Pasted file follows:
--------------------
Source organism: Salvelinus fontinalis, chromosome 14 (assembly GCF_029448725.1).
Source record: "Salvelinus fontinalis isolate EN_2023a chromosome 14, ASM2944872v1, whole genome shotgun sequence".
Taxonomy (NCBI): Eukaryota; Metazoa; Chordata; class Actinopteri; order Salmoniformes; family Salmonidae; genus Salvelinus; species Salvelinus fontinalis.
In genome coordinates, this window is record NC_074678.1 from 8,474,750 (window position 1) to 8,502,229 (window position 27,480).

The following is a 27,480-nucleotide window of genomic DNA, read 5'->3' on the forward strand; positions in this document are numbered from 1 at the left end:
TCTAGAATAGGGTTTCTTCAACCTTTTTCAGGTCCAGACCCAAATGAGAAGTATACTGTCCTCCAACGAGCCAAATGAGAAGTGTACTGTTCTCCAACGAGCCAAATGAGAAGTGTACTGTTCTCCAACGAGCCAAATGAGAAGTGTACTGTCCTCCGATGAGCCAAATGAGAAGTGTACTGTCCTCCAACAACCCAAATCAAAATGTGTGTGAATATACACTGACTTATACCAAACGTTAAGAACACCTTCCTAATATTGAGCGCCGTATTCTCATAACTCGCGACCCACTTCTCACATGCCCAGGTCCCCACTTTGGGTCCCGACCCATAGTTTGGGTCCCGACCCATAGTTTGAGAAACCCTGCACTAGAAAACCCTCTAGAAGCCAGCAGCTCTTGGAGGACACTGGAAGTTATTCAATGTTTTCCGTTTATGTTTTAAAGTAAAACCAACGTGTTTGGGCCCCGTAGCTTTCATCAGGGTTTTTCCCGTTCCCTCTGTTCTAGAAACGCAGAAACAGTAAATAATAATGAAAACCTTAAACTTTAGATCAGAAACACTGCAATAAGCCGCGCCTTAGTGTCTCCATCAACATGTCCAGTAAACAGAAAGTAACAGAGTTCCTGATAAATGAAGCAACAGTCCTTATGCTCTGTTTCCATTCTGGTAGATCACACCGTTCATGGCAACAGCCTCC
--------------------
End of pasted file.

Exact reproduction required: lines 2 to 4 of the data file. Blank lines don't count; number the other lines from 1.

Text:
Source record: "Salvelinus fontinalis isolate EN_2023a chromosome 14, ASM2944872v1, whole genome shotgun sequence".
Taxonomy (NCBI): Eukaryota; Metazoa; Chordata; class Actinopteri; order Salmoniformes; family Salmonidae; genus Salvelinus; species Salvelinus fontinalis.
In genome coordinates, this window is record NC_074678.1 from 8,474,750 (window position 1) to 8,502,229 (window position 27,480).